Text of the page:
The UK government has “an increasingly antagonistic attitude” towards human rights that is weakening instead of strengthening protections for the public, a European inquiry has found.
Inflammatory language used by MPs and officials to describe lawyers could put their safety at risk, according to the Council of Europe’s commissioner for human rights, Dunja Mijatović.
She said the Police, Crime, Sentencing and Courts (PCSC) Act would have a chilling effect on the right to peaceful assembly, which would be worsened if the public order bill is adopted.
Plans to repeal the Human Rights Act and replace it with a bill of rights would weaken the rights of individuals in the UK, Mijatović said.
The findings have been released in a 47-page report after a four-day visit to the UK in June and July by Mijatović’s team.
They come as Downing Street and the home secretary, Suella Braverman, draw up plans to ban people who come from designated countries from claiming asylum in the UK, and amid reports that No 10 could shelve the justice secretary Dominic Raab’s bill of rights because of timetabling constraints.
The Council of Europe report examined legislative proposals in the UK and concluded that the changes were “difficult to disconnect from a marked political focus on so-called ‘culture wars’ issues”.
It found that professionals who support human rights cases were characterised by government officials and MPs as “politically motivated” or “activist lawyers”.
“While physical attacks on human rights professionals are thankfully rare in the UK, there are concerns that inflammatory language against lawyers may put them at risk,” the report says.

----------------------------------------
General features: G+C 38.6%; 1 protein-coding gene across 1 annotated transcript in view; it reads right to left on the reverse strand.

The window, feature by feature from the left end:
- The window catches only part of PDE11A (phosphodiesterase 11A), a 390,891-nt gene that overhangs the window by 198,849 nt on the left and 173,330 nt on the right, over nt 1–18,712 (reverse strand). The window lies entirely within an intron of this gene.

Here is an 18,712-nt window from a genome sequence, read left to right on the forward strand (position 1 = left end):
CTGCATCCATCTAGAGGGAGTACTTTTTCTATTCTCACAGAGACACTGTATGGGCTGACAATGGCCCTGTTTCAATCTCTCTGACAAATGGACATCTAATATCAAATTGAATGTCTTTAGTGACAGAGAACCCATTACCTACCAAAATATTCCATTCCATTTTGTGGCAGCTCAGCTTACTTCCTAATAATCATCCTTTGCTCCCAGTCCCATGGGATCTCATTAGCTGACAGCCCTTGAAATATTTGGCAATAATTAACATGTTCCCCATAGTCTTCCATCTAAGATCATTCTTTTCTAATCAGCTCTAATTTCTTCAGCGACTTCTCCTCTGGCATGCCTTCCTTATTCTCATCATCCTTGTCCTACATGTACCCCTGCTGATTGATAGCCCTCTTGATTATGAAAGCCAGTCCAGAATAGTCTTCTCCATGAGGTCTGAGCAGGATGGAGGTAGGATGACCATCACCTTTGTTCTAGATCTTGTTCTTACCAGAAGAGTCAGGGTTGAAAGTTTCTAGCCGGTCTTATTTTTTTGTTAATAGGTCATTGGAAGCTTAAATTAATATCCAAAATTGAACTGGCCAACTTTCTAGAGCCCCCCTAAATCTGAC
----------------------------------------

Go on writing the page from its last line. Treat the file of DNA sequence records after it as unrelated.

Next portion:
It also says:
Provisions in the PCSC Act that de facto criminalise Gypsy, Roma and Traveller communities leading a nomadic lifestyle must be rescinded.
There is “a high level of anxiety among stakeholders” about human rights protection in the UK, in view of the significant impact of recent and proposed legislation.
The UK’s policies towards refugees, asylum seekers and migrants are eroding their rights. Proposals criticised in the report include newly introduced inadmissibility rules for asylum claims, the possibility of removing persons to Rwanda, and the criminalisation of asylum seekers arriving irregularly.
The emergence of a harsh political and public discourse against trans people in the UK has a negative impact on their rights.
The UK government should consider withdrawing the legacy bill, which offers a conditional amnesty to people accused of killings and other Troubles-related crimes.
Mijatović and her team met four ministers on their UK visit: Raab, the Foreign Office minister Tariq Ahmad, Tom Pursglove, then an immigration minister, and the Northern Ireland minister Jonathan Caine.
The public order bill, which is at committee stage in parliament, has recently drawn criticism from MPs and activists. The government has introduced the bill to tackle disruptive protests, which in recent months have escalated and have been said to place a strain on police resources.
Braverman is understood to be drawing up legislation for the new year to make it easier to reject and remove asylum seekers who come from Albania. More than 12,000 have arrived from the Balkan country via small boats this year, making up about a quarter of all Channel crossings.
Raab’s proposed bill of rights has been criticised by lawyers and former judges who have said it will undermine the UK’s status as a legal centre and risk causing friction with the European court of human rights in Strasbourg.
Last month Raab told MPs: “I think we have a great bill here.”
Reports have claimed that the bill could be held back because Rishi Sunak wishes to concentrate on pushing through legislation on small boat arrivals. One Whitehall source said: “There is some concern over bandwidth, and so it might be held for that reason.”
A government spokesperson said: “The government is committed to protecting human rights and will continue to champion them internationally and at home.
“The bill of rights will strengthen human rights such as freedom of expression, while the Police, Crime, Sentencing and Courts Act improves the balance between the right to protest and the rights of others to go about their business.”